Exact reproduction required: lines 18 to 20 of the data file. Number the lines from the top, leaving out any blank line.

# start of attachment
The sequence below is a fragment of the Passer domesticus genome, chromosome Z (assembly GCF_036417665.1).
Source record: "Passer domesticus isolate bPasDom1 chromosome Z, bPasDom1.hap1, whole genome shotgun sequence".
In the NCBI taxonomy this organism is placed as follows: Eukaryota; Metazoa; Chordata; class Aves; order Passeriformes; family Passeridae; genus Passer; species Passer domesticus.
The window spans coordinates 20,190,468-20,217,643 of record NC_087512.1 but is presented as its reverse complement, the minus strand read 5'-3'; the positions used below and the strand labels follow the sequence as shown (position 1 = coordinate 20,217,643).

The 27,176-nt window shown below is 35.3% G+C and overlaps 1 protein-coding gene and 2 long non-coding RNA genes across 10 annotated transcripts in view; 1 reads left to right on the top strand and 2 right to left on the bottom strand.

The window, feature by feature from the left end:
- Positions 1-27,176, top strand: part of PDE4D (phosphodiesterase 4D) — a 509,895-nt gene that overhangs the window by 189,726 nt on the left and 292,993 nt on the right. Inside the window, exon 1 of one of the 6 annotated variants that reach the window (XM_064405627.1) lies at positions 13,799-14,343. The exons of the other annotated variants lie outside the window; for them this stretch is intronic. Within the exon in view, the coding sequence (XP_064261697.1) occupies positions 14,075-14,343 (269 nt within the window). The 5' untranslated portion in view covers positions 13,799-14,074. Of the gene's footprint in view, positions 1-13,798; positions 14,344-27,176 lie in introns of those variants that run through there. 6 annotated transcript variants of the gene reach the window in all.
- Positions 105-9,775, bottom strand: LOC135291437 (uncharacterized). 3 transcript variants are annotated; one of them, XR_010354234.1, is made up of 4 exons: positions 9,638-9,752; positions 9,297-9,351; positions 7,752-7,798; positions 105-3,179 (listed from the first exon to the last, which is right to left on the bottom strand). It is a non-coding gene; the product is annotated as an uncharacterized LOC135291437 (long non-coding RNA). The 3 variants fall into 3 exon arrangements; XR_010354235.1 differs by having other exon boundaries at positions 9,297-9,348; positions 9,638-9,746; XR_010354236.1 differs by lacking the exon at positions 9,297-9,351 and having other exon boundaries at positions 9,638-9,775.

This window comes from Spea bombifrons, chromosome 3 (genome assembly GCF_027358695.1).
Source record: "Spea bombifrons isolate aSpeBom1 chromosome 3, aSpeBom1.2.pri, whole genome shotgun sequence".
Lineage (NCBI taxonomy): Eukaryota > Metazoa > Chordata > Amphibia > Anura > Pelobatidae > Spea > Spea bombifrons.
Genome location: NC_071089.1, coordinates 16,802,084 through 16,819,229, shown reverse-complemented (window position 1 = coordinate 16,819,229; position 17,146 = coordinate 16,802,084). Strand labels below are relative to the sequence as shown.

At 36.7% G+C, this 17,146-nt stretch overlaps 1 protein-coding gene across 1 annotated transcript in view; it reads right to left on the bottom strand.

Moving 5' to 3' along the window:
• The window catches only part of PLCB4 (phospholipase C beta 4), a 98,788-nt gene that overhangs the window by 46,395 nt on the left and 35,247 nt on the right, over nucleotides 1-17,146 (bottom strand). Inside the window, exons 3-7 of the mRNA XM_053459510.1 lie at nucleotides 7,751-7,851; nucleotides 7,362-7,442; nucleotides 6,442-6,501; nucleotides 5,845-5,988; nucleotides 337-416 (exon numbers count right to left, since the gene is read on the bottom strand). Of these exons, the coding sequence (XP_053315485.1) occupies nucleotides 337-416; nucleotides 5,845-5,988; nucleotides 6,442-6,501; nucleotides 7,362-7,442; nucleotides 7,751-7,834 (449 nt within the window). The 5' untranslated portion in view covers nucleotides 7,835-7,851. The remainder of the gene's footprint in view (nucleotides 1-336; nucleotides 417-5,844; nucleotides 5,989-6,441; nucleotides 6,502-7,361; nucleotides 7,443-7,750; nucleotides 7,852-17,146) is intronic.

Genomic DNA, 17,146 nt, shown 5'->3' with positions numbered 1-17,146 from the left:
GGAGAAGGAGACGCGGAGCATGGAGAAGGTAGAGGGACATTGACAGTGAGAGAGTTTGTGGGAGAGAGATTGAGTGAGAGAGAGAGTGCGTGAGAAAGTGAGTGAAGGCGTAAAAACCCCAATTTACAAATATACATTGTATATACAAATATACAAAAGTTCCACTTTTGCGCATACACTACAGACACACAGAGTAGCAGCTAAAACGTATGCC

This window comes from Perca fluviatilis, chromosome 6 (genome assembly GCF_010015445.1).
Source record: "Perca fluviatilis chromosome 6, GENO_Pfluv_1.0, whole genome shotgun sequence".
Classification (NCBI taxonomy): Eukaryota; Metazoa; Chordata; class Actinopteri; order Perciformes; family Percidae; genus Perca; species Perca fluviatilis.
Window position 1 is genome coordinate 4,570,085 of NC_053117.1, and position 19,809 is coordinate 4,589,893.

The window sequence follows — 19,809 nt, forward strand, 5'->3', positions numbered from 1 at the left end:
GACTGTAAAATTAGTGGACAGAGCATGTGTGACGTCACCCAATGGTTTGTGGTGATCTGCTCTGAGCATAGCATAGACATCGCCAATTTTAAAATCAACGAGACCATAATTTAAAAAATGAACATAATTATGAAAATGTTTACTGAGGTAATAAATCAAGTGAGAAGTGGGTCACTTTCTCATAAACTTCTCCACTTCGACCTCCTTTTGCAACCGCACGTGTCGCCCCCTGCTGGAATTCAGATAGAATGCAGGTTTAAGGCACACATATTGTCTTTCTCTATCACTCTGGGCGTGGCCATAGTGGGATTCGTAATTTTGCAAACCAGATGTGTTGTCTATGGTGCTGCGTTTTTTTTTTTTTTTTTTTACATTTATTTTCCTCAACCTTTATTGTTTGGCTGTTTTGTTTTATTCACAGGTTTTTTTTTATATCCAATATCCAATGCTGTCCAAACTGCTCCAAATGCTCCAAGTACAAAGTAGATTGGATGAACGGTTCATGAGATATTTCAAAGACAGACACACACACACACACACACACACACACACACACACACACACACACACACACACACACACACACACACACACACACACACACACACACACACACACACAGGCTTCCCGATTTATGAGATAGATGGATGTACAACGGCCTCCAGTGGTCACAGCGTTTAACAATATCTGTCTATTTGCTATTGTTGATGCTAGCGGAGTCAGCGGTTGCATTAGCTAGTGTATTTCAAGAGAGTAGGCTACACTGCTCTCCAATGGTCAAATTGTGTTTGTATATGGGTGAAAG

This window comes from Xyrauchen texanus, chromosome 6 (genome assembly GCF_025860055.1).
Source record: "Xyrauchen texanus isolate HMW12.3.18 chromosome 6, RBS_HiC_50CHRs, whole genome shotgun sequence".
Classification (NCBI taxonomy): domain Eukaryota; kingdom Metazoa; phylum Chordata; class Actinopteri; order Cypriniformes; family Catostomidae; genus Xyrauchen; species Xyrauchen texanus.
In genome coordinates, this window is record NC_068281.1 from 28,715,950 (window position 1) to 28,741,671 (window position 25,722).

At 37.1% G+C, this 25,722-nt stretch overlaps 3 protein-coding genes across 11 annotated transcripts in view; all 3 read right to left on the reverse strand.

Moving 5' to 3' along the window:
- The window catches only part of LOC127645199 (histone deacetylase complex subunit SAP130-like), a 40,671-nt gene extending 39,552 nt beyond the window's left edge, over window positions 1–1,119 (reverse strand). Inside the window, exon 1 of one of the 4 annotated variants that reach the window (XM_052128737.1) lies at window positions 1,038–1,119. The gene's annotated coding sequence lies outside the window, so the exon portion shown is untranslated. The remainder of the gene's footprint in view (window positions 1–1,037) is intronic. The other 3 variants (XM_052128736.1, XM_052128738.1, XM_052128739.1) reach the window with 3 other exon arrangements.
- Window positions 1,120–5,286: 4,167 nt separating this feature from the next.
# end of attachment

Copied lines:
This window comes from Perca fluviatilis, chromosome 6 (genome assembly GCF_010015445.1).
Source record: "Perca fluviatilis chromosome 6, GENO_Pfluv_1.0, whole genome shotgun sequence".
Classification (NCBI taxonomy): Eukaryota; Metazoa; Chordata; class Actinopteri; order Perciformes; family Percidae; genus Perca; species Perca fluviatilis.